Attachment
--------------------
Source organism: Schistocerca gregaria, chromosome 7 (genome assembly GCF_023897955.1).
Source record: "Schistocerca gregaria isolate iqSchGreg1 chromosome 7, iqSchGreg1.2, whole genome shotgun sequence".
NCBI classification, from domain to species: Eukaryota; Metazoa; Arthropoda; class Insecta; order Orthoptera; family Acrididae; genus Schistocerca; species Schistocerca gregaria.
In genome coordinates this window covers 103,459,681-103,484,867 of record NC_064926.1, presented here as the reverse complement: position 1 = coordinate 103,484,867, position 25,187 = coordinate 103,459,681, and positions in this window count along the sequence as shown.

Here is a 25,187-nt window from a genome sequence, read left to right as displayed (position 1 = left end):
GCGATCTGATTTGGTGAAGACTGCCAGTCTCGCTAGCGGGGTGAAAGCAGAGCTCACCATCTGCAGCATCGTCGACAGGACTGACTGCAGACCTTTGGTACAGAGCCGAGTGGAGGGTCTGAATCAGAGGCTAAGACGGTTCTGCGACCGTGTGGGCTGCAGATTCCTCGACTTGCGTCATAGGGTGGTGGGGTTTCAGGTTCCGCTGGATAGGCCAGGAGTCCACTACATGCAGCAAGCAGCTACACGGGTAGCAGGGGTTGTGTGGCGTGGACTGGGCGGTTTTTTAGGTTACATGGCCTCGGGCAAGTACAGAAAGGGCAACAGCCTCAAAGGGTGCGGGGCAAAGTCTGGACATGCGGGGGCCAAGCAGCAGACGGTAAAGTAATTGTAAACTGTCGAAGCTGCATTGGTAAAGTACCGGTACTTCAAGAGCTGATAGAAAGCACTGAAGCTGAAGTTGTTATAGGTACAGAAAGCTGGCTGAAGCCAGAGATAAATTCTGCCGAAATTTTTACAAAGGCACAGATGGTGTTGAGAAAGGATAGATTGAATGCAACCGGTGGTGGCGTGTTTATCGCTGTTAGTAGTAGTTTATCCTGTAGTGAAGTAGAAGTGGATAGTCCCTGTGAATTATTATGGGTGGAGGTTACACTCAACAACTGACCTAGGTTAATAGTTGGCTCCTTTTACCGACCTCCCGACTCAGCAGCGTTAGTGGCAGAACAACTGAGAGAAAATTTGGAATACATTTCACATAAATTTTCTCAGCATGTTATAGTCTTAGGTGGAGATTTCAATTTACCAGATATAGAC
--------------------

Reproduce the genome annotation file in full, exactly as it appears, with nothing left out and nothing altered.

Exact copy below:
Source organism: Schistocerca gregaria, chromosome 7 (genome assembly GCF_023897955.1).
Source record: "Schistocerca gregaria isolate iqSchGreg1 chromosome 7, iqSchGreg1.2, whole genome shotgun sequence".
NCBI classification, from domain to species: Eukaryota; Metazoa; Arthropoda; class Insecta; order Orthoptera; family Acrididae; genus Schistocerca; species Schistocerca gregaria.
In genome coordinates this window covers 103,459,681-103,484,867 of record NC_064926.1, presented here as the reverse complement: position 1 = coordinate 103,484,867, position 25,187 = coordinate 103,459,681, and positions in this window count along the sequence as shown.

Here is a 25,187-nt window from a genome sequence, read left to right as displayed (position 1 = left end):
GCGATCTGATTTGGTGAAGACTGCCAGTCTCGCTAGCGGGGTGAAAGCAGAGCTCACCATCTGCAGCATCGTCGACAGGACTGACTGCAGACCTTTGGTACAGAGCCGAGTGGAGGGTCTGAATCAGAGGCTAAGACGGTTCTGCGACCGTGTGGGCTGCAGATTCCTCGACTTGCGTCATAGGGTGGTGGGGTTTCAGGTTCCGCTGGATAGGCCAGGAGTCCACTACATGCAGCAAGCAGCTACACGGGTAGCAGGGGTTGTGTGGCGTGGACTGGGCGGTTTTTTAGGTTACATGGCCTCGGGCAAGTACAGAAAGGGCAACAGCCTCAAAGGGTGCGGGGCAAAGTCTGGACATGCGGGGGCCAAGCAGCAGACGGTAAAGTAATTGTAAACTGTCGAAGCTGCATTGGTAAAGTACCGGTACTTCAAGAGCTGATAGAAAGCACTGAAGCTGAAGTTGTTATAGGTACAGAAAGCTGGCTGAAGCCAGAGATAAATTCTGCCGAAATTTTTACAAAGGCACAGATGGTGTTGAGAAAGGATAGATTGAATGCAACCGGTGGTGGCGTGTTTATCGCTGTTAGTAGTAGTTTATCCTGTAGTGAAGTAGAAGTGGATAGTCCCTGTGAATTATTATGGGTGGAGGTTACACTCAACAACTGACCTAGGTTAATAGTTGGCTCCTTTTACCGACCTCCCGACTCAGCAGCGTTAGTGGCAGAACAACTGAGAGAAAATTTGGAATACATTTCACATAAATTTTCTCAGCATGTTATAGTCTTAGGTGGAGATTTCAATTTACCAGATATAGAC